Sarah Everard: Dame Cressida Dick says bus advice was ‘taken out of context’
The Metropolitan Police suggested women should flag down a bus if they have concerns when stopped by an officer.
Advice issued by the Metropolitan Police suggesting women should flag down a bus if they have concerns when stopped by an officer was “taken out of context”, the head of the force has said.
Dame Cressida Dick said she stands by the advice that was issued by the Met last week despite widespread criticism.
Government ministers and Scotland Yard were accused of having a tone-deaf response to violence against women and girls after publishing a list of suggestions over what action the public should take if they fear an officer is not acting legitimately.
Addressing the comments relating to the advice to flag down a bus, the Met Police Commissioner told the PA news agency: “So I think this was rather taken out of context.
“I think we all realise that a lone woman being approached by a man in plain clothes, reporting to be a police officer, might be concerning and my officers, my male officers, understand that absolutely.
“It will be rare for a woman to meet a single, plain clothes officer. I can’t rule it out but it will be a rare occurrence. The officer will be sensitive to the fact that the person may be concerned.”
She added the officer in question will identify themselves, be happy to answer questions but the woman in question could ask the officer to get in touch with the control room and “in extremis she may wish to seek other help” if she is still worried.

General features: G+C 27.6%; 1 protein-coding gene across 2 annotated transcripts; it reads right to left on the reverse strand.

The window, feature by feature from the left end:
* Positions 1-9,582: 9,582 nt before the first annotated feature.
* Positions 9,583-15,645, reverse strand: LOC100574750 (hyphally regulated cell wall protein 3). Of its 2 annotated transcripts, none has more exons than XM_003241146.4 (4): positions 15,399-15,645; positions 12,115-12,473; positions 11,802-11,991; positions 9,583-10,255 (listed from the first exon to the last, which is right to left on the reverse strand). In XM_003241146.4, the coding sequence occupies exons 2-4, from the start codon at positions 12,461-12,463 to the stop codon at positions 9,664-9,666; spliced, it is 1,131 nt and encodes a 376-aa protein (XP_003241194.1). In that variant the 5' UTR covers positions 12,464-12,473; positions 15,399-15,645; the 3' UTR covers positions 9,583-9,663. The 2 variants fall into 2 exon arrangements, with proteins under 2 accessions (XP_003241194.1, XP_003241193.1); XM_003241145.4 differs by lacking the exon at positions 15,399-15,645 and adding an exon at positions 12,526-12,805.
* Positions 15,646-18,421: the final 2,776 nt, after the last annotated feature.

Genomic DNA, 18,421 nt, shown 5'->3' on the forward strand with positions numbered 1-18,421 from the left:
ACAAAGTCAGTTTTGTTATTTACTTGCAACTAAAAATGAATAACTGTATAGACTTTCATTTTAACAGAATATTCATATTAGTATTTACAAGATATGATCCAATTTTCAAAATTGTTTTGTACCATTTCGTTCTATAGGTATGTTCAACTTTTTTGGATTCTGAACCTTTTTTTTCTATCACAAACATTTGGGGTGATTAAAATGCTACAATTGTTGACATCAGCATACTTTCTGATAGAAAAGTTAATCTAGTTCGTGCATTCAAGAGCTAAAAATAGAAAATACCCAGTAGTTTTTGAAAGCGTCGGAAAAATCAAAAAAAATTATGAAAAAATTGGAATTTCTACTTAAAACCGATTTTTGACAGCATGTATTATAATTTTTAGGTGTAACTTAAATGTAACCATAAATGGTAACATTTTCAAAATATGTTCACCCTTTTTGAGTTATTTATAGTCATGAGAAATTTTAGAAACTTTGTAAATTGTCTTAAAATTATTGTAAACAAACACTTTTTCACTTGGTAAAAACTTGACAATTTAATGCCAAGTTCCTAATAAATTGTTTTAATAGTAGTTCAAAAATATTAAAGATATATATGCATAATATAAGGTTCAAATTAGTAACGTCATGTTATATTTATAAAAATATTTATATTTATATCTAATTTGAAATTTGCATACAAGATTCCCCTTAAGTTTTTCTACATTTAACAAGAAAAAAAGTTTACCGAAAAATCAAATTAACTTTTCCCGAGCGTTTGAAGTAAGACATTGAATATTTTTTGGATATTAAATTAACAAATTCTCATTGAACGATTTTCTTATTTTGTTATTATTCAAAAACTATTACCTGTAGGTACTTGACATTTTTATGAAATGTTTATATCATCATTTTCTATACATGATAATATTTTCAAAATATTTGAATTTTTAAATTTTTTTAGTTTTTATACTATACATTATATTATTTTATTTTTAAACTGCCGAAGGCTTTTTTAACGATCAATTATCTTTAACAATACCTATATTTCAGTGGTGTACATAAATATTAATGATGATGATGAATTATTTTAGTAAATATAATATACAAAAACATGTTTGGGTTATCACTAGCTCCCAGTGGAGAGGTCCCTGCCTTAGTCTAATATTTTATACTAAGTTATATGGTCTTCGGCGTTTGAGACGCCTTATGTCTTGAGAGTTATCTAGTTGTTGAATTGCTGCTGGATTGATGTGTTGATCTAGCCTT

“I do want to stress, the vast majority of my police officers are good people,” Dame Cressida told PA.
“They’re doing their very best in sometimes difficult circumstances… they will want to assist the woman to feel safe and comfortable in that encounter.”
Baroness Nuala O’Loan, whose inquiry into Daniel Morgan’s murder concluded that the Met was “institutionally corrupt”, added her voice to the wave of criticism on Monday, stating that the advice to flag down a bus was “ludicrous”.
Speaking to Radio 4’s World At One programme, she said: “If I were on my own and in the kind of situation which Sarah Everard was, I think I would be afraid. I think if my fear wasn’t reassured very quickly then I would be dialling 999.
“This girl had nowhere to run, nowhere to go, no buses to hail, and he took her. So it does leave women in a very, very vulnerable position.”
Questioned over whether she trusted the Met to address the issues raised by the Everard case, the baroness said her inquiry highlighted issues over vetting, anti-corruption and the ethical culture of the force but members “have not seen immediate action”.